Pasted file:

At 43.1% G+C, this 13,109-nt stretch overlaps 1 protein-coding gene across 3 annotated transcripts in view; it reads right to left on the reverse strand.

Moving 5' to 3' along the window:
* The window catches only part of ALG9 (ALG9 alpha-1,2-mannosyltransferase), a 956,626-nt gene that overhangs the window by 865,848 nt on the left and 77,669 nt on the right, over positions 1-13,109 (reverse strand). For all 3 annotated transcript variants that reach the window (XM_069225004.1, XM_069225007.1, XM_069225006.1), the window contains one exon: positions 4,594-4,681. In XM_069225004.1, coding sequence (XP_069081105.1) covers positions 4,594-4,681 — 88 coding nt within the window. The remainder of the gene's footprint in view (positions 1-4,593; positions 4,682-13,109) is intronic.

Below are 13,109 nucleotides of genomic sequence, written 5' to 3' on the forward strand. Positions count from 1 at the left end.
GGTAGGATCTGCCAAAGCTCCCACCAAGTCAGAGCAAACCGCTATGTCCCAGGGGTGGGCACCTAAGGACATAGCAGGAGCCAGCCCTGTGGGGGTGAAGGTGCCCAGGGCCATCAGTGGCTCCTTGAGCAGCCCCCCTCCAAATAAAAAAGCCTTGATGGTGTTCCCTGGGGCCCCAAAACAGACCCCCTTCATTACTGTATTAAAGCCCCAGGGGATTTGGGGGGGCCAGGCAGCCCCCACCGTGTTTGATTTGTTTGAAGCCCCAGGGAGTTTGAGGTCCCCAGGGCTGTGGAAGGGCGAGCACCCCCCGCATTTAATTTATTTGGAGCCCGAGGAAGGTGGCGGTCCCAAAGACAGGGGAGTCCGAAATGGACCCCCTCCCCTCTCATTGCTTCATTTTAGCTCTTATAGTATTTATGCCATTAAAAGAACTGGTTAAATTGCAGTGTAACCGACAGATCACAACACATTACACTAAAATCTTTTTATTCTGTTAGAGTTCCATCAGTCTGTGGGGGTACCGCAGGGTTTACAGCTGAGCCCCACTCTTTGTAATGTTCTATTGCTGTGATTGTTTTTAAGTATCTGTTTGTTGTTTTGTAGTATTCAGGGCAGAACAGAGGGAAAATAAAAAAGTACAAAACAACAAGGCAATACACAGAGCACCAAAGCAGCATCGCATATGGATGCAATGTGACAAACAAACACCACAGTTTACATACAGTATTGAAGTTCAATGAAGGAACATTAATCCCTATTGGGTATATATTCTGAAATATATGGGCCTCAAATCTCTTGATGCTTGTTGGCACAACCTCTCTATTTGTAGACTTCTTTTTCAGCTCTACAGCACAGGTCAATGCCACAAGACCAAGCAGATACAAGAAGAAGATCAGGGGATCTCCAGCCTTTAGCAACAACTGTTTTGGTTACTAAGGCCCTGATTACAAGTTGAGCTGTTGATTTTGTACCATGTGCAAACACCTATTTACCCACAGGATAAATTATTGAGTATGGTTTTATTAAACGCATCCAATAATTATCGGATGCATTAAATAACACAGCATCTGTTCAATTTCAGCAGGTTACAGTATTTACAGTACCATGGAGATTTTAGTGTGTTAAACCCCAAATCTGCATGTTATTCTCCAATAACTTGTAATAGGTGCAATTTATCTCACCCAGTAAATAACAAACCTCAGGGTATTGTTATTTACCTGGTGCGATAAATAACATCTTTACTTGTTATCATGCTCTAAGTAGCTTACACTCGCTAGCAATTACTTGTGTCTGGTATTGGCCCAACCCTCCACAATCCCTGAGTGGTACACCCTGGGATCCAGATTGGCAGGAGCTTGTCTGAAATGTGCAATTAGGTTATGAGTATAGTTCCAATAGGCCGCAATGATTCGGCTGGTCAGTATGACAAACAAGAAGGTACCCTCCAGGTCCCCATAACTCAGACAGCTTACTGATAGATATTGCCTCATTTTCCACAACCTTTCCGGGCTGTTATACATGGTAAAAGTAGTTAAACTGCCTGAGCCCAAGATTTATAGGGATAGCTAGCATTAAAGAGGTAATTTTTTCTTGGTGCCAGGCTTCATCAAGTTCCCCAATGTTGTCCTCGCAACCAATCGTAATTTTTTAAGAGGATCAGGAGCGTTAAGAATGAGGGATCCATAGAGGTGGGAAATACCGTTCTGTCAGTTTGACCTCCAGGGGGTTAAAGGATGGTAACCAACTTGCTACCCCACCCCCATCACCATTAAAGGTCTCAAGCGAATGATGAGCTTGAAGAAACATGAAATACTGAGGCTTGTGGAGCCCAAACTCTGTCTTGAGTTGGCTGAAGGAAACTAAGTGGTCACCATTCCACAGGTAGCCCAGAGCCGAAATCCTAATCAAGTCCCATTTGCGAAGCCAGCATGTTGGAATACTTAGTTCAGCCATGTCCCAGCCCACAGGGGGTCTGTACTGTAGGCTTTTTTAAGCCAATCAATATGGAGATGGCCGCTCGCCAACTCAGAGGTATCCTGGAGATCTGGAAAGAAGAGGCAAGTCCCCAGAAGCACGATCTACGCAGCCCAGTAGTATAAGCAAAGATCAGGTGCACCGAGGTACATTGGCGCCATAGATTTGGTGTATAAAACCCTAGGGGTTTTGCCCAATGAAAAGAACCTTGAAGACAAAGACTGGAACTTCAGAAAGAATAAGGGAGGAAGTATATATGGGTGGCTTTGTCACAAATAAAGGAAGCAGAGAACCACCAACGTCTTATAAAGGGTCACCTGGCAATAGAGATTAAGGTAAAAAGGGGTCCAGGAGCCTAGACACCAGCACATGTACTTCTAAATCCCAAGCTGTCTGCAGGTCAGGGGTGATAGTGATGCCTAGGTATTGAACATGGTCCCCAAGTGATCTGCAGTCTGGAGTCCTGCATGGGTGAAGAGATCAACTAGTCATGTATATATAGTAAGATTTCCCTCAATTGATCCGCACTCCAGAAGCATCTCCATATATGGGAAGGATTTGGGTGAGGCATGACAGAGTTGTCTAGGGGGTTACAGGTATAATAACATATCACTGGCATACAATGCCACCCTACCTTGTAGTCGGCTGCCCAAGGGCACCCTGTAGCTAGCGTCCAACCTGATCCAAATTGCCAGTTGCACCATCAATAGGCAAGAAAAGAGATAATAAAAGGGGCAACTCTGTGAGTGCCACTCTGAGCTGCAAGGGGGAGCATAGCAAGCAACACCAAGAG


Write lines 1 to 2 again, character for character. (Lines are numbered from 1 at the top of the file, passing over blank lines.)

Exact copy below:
At 43.1% G+C, this 13,109-nt stretch overlaps 1 protein-coding gene across 3 annotated transcripts in view; it reads right to left on the reverse strand.

Moving 5' to 3' along the window: